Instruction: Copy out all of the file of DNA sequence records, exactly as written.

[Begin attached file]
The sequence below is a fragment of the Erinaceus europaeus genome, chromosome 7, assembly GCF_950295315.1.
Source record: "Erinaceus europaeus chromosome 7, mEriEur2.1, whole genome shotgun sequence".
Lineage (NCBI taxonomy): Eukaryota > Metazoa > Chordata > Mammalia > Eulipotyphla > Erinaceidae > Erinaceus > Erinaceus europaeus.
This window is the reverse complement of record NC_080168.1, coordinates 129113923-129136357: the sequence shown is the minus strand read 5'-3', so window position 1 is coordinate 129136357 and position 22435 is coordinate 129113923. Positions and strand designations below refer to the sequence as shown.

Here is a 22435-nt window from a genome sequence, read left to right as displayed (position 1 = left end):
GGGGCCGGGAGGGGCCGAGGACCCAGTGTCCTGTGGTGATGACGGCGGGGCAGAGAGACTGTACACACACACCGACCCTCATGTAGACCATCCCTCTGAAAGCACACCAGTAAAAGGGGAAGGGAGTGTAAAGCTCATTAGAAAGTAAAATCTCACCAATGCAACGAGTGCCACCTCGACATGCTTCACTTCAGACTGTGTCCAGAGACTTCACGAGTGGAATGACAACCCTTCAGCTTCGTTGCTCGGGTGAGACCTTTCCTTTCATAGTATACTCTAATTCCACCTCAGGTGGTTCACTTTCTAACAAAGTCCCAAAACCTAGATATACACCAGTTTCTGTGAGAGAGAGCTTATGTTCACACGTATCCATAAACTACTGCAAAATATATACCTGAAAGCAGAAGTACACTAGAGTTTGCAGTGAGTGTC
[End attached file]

The sequence below is a fragment of the Erinaceus europaeus genome, chromosome 7, assembly GCF_950295315.1.
Source record: "Erinaceus europaeus chromosome 7, mEriEur2.1, whole genome shotgun sequence".
Lineage (NCBI taxonomy): Eukaryota > Metazoa > Chordata > Mammalia > Eulipotyphla > Erinaceidae > Erinaceus > Erinaceus europaeus.
This window is the reverse complement of record NC_080168.1, coordinates 129113923-129136357: the sequence shown is the minus strand read 5'-3', so window position 1 is coordinate 129136357 and position 22435 is coordinate 129113923. Positions and strand designations below refer to the sequence as shown.

Here is a 22435-nt window from a genome sequence, read left to right as displayed (position 1 = left end):
GGGGCCGGGAGGGGCCGAGGACCCAGTGTCCTGTGGTGATGACGGCGGGGCAGAGAGACTGTACACACACACCGACCCTCATGTAGACCATCCCTCTGAAAGCACACCAGTAAAAGGGGAAGGGAGTGTAAAGCTCATTAGAAAGTAAAATCTCACCAATGCAACGAGTGCCACCTCGACATGCTTCACTTCAGACTGTGTCCAGAGACTTCACGAGTGGAATGACAACCCTTCAGCTTCGTTGCTCGGGTGAGACCTTTCCTTTCATAGTATACTCTAATTCCACCTCAGGTGGTTCACTTTCTAACAAAGTCCCAAAACCTAGATATACACCAGTTTCTGTGAGAGAGAGCTTATGTTCACACGTATCCATAAACTACTGCAAAATATATACCTGAAAGCAGAAGTACACTAGAGTTTGCAGTGAGTGTC